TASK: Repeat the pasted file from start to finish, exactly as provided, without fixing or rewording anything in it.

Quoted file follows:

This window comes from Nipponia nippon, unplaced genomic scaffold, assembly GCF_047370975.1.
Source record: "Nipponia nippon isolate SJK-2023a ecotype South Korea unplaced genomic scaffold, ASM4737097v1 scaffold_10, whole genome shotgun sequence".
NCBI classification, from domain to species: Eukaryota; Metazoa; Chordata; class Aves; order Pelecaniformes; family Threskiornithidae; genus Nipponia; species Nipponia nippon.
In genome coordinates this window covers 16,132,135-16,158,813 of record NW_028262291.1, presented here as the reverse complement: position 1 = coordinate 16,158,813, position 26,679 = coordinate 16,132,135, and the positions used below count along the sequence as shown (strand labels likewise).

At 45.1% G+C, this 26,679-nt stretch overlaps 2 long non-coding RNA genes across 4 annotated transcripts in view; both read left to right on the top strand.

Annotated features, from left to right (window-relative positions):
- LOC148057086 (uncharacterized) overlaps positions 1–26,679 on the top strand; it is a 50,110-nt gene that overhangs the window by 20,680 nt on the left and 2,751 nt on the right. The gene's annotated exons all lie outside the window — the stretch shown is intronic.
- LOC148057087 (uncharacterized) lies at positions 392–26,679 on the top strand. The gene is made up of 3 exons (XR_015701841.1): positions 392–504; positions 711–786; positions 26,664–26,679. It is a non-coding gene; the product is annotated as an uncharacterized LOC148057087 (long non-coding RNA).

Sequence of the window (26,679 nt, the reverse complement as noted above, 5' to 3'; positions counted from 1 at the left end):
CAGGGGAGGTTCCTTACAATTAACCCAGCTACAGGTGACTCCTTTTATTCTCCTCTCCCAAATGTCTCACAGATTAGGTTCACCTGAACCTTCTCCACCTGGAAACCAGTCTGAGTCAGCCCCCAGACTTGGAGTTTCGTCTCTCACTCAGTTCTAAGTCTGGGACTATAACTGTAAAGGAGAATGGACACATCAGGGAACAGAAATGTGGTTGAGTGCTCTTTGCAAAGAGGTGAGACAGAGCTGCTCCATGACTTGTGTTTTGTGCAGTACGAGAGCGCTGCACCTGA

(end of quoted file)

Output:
This window comes from Nipponia nippon, unplaced genomic scaffold, assembly GCF_047370975.1.
Source record: "Nipponia nippon isolate SJK-2023a ecotype South Korea unplaced genomic scaffold, ASM4737097v1 scaffold_10, whole genome shotgun sequence".
NCBI classification, from domain to species: Eukaryota; Metazoa; Chordata; class Aves; order Pelecaniformes; family Threskiornithidae; genus Nipponia; species Nipponia nippon.
In genome coordinates this window covers 16,132,135-16,158,813 of record NW_028262291.1, presented here as the reverse complement: position 1 = coordinate 16,158,813, position 26,679 = coordinate 16,132,135, and the positions used below count along the sequence as shown (strand labels likewise).

At 45.1% G+C, this 26,679-nt stretch overlaps 2 long non-coding RNA genes across 4 annotated transcripts in view; both read left to right on the top strand.

Annotated features, from left to right (window-relative positions):
- LOC148057086 (uncharacterized) overlaps positions 1–26,679 on the top strand; it is a 50,110-nt gene that overhangs the window by 20,680 nt on the left and 2,751 nt on the right. The gene's annotated exons all lie outside the window — the stretch shown is intronic.
- LOC148057087 (uncharacterized) lies at positions 392–26,679 on the top strand. The gene is made up of 3 exons (XR_015701841.1): positions 392–504; positions 711–786; positions 26,664–26,679. It is a non-coding gene; the product is annotated as an uncharacterized LOC148057087 (long non-coding RNA).

Sequence of the window (26,679 nt, the reverse complement as noted above, 5' to 3'; positions counted from 1 at the left end):
CAGGGGAGGTTCCTTACAATTAACCCAGCTACAGGTGACTCCTTTTATTCTCCTCTCCCAAATGTCTCACAGATTAGGTTCACCTGAACCTTCTCCACCTGGAAACCAGTCTGAGTCAGCCCCCAGACTTGGAGTTTCGTCTCTCACTCAGTTCTAAGTCTGGGACTATAACTGTAAAGGAGAATGGACACATCAGGGAACAGAAATGTGGTTGAGTGCTCTTTGCAAAGAGGTGAGACAGAGCTGCTCCATGACTTGTGTTTTGTGCAGTACGAGAGCGCTGCACCTGA